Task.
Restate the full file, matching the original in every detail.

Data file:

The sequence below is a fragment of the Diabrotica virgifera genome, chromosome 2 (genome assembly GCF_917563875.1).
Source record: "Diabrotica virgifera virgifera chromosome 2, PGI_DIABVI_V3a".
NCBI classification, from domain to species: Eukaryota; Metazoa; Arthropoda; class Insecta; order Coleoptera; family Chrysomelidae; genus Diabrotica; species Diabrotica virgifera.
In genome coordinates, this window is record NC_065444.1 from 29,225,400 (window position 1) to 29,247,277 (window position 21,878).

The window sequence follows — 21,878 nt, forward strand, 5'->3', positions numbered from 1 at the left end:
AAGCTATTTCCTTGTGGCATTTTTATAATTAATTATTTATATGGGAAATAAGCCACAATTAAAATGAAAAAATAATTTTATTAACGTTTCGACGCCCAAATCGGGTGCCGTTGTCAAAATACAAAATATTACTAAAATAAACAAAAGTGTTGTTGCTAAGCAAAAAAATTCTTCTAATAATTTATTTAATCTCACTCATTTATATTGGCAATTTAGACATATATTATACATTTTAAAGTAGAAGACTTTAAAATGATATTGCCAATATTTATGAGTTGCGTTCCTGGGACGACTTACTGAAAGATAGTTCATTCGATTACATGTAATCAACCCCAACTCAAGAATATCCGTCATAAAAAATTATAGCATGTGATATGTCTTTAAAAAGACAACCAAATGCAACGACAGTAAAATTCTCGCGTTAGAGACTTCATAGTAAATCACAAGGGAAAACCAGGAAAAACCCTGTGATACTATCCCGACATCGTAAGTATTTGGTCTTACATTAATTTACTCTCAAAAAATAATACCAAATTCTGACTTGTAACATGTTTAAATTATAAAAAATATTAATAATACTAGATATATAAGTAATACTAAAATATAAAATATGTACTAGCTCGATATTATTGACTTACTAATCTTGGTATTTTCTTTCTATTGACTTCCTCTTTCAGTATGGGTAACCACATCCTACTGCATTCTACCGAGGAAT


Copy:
The sequence below is a fragment of the Diabrotica virgifera genome, chromosome 2 (genome assembly GCF_917563875.1).
Source record: "Diabrotica virgifera virgifera chromosome 2, PGI_DIABVI_V3a".
NCBI classification, from domain to species: Eukaryota; Metazoa; Arthropoda; class Insecta; order Coleoptera; family Chrysomelidae; genus Diabrotica; species Diabrotica virgifera.
In genome coordinates, this window is record NC_065444.1 from 29,225,400 (window position 1) to 29,247,277 (window position 21,878).

The window sequence follows — 21,878 nt, forward strand, 5'->3', positions numbered from 1 at the left end:
AAGCTATTTCCTTGTGGCATTTTTATAATTAATTATTTATATGGGAAATAAGCCACAATTAAAATGAAAAAATAATTTTATTAACGTTTCGACGCCCAAATCGGGTGCCGTTGTCAAAATACAAAATATTACTAAAATAAACAAAAGTGTTGTTGCTAAGCAAAAAAATTCTTCTAATAATTTATTTAATCTCACTCATTTATATTGGCAATTTAGACATATATTATACATTTTAAAGTAGAAGACTTTAAAATGATATTGCCAATATTTATGAGTTGCGTTCCTGGGACGACTTACTGAAAGATAGTTCATTCGATTACATGTAATCAACCCCAACTCAAGAATATCCGTCATAAAAAATTATAGCATGTGATATGTCTTTAAAAAGACAACCAAATGCAACGACAGTAAAATTCTCGCGTTAGAGACTTCATAGTAAATCACAAGGGAAAACCAGGAAAAACCCTGTGATACTATCCCGACATCGTAAGTATTTGGTCTTACATTAATTTACTCTCAAAAAATAATACCAAATTCTGACTTGTAACATGTTTAAATTATAAAAAATATTAATAATACTAGATATATAAGTAATACTAAAATATAAAATATGTACTAGCTCGATATTATTGACTTACTAATCTTGGTATTTTCTTTCTATTGACTTCCTCTTTCAGTATGGGTAACCACATCCTACTGCATTCTACCGAGGAAT